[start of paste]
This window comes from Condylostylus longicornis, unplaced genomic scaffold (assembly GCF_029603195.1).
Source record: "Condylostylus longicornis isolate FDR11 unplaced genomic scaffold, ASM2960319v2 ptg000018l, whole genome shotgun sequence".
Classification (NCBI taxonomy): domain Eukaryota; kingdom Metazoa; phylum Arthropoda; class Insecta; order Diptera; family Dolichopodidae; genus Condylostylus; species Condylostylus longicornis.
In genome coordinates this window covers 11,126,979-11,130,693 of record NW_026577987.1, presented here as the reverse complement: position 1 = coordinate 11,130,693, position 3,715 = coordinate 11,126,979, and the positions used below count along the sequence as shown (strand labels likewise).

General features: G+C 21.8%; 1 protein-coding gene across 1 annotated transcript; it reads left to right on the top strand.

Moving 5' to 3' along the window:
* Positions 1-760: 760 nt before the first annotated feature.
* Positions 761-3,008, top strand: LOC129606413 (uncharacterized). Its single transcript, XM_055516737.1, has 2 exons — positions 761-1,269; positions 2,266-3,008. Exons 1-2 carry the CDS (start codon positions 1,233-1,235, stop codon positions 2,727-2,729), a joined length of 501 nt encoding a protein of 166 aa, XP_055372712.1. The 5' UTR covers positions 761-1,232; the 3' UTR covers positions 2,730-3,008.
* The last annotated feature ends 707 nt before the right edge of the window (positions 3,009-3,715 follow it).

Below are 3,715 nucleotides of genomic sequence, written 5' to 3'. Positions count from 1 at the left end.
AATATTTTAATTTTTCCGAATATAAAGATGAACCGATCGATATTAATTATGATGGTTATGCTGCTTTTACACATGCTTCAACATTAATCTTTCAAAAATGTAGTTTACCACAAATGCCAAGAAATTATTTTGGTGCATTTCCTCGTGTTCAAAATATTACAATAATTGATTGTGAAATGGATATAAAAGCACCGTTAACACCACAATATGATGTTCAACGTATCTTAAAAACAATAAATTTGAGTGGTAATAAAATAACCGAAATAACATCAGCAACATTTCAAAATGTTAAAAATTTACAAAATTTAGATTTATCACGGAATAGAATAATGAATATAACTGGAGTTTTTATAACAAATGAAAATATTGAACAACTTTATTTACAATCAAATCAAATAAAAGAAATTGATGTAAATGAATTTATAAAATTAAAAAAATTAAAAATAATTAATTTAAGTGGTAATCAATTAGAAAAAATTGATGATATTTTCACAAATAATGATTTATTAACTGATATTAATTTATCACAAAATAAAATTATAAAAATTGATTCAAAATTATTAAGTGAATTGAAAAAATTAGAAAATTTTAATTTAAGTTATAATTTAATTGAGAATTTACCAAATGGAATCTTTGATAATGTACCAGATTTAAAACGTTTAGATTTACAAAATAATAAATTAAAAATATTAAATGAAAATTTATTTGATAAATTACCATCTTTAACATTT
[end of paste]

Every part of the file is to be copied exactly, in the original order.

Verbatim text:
This window comes from Condylostylus longicornis, unplaced genomic scaffold (assembly GCF_029603195.1).
Source record: "Condylostylus longicornis isolate FDR11 unplaced genomic scaffold, ASM2960319v2 ptg000018l, whole genome shotgun sequence".
Classification (NCBI taxonomy): domain Eukaryota; kingdom Metazoa; phylum Arthropoda; class Insecta; order Diptera; family Dolichopodidae; genus Condylostylus; species Condylostylus longicornis.
In genome coordinates this window covers 11,126,979-11,130,693 of record NW_026577987.1, presented here as the reverse complement: position 1 = coordinate 11,130,693, position 3,715 = coordinate 11,126,979, and the positions used below count along the sequence as shown (strand labels likewise).

General features: G+C 21.8%; 1 protein-coding gene across 1 annotated transcript; it reads left to right on the top strand.

Moving 5' to 3' along the window:
* Positions 1-760: 760 nt before the first annotated feature.
* Positions 761-3,008, top strand: LOC129606413 (uncharacterized). Its single transcript, XM_055516737.1, has 2 exons — positions 761-1,269; positions 2,266-3,008. Exons 1-2 carry the CDS (start codon positions 1,233-1,235, stop codon positions 2,727-2,729), a joined length of 501 nt encoding a protein of 166 aa, XP_055372712.1. The 5' UTR covers positions 761-1,232; the 3' UTR covers positions 2,730-3,008.
* The last annotated feature ends 707 nt before the right edge of the window (positions 3,009-3,715 follow it).

Below are 3,715 nucleotides of genomic sequence, written 5' to 3'. Positions count from 1 at the left end.
AATATTTTAATTTTTCCGAATATAAAGATGAACCGATCGATATTAATTATGATGGTTATGCTGCTTTTACACATGCTTCAACATTAATCTTTCAAAAATGTAGTTTACCACAAATGCCAAGAAATTATTTTGGTGCATTTCCTCGTGTTCAAAATATTACAATAATTGATTGTGAAATGGATATAAAAGCACCGTTAACACCACAATATGATGTTCAACGTATCTTAAAAACAATAAATTTGAGTGGTAATAAAATAACCGAAATAACATCAGCAACATTTCAAAATGTTAAAAATTTACAAAATTTAGATTTATCACGGAATAGAATAATGAATATAACTGGAGTTTTTATAACAAATGAAAATATTGAACAACTTTATTTACAATCAAATCAAATAAAAGAAATTGATGTAAATGAATTTATAAAATTAAAAAAATTAAAAATAATTAATTTAAGTGGTAATCAATTAGAAAAAATTGATGATATTTTCACAAATAATGATTTATTAACTGATATTAATTTATCACAAAATAAAATTATAAAAATTGATTCAAAATTATTAAGTGAATTGAAAAAATTAGAAAATTTTAATTTAAGTTATAATTTAATTGAGAATTTACCAAATGGAATCTTTGATAATGTACCAGATTTAAAACGTTTAGATTTACAAAATAATAAATTAAAAATATTAAATGAAAATTTATTTGATAAATTACCATCTTTAACATTT